By the time Shena wrote Redhill Rococo she had the experience of having had three teenage daughters growing up around her (did they torment her by singing ‘Sheena is a Punk Rocker’?: “But she just couldn't stay, she had to break away”), which presumably proved valuable when adding extra colour to a story about the summer of 1982.
In it, one of Pearl Slattery’s children, Tiffany swears she cannot wear a skinhead jacket with a post-punk skirt. This is an echo of the earlier short story, The Late Wasp, where young Darren Cheeseman is stung by overhearing the phrase: “Nobody wears Harringtons anymore”.
The priceless Pearl herself sees one of her children’s friends Gaz wearing a tartan bumflap (as punks did back then) and assumes it is a sign that he is off to a Bay City Rollers concert. Pearl, who like Shena is an old girl of Tonbridge Grammar, was apparently at one time the secretary of the Redhill chapter of the Andy Fairweather Low Fan Club, and her all-time top ten includes ‘Old Shep’, ‘Honey’, and ‘Seasons in the Sun’. Elsewhere in the book there is Lemmy the lonely punk with his spare ticket for Motorhead, and there are the Castle Grounds, “Reigate’s answer to Itchycoo Park”.
In the Dreams of Dead Women’s Handbags short story collection there is a lovely example of Shena’s scene setting, where at the start of Electric-Blue Damsels the troubled teacher Maurice Barlow is at home one flaming June evening: “As he sat at his kitchen table with the back door open, writing reports on school-leavers, the radio throbbed out ‘Summer in the City’.” Later that day he pops into the chip shop where his exotic pupil Fayette Gordon works: “The oil sizzled and spat while the closing music of EastEnders was strained through the bead curtain behind which the proprietor and his family were watching television.”
In the title story from the collection crime novelist Susan Virgo sits in a pub “half listening to the juke-box, making her drink last, wishing she was at home doing something cheerful like drinking vodka and listening to Bessie Smith, or Billie Holiday singing ‘Good Morning Heartache’. There are also lovely references to Brumas, the famous polar bear at London Zoo, W.B. Yeats, and Nabokov’s Professor Pnin whom Shena once chose as her favourite literary character.
That short story revolves around Susan’s ill-fated attempt to travel to a creative writing course at Amberley Hall. Later, in Shena’s novel Dunedin the terrible Terry Turner takes his turn as a guest lecturer there, and is delightfully put in his place. Dunedin is great for those of us that love pop music references, with glancing mentions of Fats Waller, ‘Blue Skies’, Peggy Lee’s ‘Is That All There Is?’, ‘Tom Dooley’, ‘Harbour Lights’ by The Platters presumably, ‘She’s Leaving Home’, and seeing Wings of Desire at The Ritzy, with Wim Wenders, Peter Falk, Nick Cave et al.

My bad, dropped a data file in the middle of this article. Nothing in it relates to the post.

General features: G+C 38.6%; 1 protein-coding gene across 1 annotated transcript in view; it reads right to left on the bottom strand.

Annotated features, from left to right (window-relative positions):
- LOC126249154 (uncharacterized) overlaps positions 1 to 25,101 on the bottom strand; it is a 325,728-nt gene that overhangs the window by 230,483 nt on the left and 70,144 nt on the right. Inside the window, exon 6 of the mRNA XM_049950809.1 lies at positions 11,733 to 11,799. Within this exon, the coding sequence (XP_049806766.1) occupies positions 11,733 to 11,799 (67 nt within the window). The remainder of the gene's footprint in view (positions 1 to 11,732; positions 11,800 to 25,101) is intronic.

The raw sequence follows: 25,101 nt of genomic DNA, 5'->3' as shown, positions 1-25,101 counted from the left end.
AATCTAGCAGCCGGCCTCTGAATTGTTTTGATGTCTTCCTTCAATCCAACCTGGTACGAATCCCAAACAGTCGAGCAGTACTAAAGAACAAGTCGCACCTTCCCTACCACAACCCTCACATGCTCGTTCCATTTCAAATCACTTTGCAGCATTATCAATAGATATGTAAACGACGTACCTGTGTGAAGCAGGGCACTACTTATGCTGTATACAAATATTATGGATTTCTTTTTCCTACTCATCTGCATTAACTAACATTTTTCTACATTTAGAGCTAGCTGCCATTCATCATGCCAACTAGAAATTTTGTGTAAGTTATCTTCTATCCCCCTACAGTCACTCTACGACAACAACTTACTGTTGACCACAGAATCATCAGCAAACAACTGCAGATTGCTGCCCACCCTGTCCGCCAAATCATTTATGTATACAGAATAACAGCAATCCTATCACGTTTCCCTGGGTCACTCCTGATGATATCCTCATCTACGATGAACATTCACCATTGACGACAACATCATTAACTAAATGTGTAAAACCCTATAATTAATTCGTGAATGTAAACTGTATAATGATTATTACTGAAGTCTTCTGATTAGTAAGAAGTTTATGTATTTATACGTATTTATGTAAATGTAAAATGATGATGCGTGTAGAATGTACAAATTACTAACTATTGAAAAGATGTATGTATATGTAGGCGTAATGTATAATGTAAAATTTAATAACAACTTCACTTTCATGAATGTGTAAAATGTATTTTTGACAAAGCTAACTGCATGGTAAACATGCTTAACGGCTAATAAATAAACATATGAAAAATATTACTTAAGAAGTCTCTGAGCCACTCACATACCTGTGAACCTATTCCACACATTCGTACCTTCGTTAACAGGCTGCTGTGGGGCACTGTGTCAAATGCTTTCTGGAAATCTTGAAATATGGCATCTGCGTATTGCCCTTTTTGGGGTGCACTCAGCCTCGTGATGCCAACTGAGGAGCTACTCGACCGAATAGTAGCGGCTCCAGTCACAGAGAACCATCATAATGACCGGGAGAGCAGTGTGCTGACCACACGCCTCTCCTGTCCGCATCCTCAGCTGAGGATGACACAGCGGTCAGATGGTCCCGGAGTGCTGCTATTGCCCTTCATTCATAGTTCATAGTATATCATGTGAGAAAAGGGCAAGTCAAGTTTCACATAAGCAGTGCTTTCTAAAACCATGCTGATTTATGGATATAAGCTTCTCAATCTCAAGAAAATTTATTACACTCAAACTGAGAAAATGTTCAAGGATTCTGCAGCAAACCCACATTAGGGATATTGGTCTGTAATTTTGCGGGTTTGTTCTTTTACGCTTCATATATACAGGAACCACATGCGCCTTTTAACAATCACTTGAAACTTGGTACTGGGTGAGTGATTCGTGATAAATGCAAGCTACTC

And then best of all there is that reference to The Clean which is a source of constant delight here. It comes in the context of young Jay’s botched Brixton busking escapade when he suggests he might have been better off trying to play something by The Clean. What would he have chosen? ‘Anything Could Happen’, ‘Point That Thing Somewhere Else’. ‘Beatnik’, ‘Tally Ho’? This passing acknowledgement of the sound of young Dunedin is exquisite, and while one would not suggest Shena sat around listening endlessly to the latest Flying Nun releases in the 1980s she somehow unerringly chose just the right reference point.
Similarly in her story Swansong Shena captures perfectly the strange phenomenon of charity shops and the background sound of radios playing Heart FM or something Absolute-ly similar, with the over-familiar oldies one only ever hears when out and about, and how when doing the daily rounds it is possible to leave one shop while say Queen’s ‘You’re My Best Friend’ or ELO’s ‘Mr Blue Sky’ is playing and get to the next before another verse starts which is always disorientating:
”‘Daydream Believer’ had segued into David Bowie singing ‘There’s a starman waiting in the skies’’ and Jeff and all the browsers were humming and singing under their breath with a far-away look in their eyes. Outside the steamed-up windows the world was going to hell in a handcart but within, these disparate souls whose treasures were tomorrow’s bric à brac were practically waltzing with the cast-off clothes amidst the smell of microwaved pasties, citizens of the democracy of dreams united in the hope of a stellar ambassador from a better world.”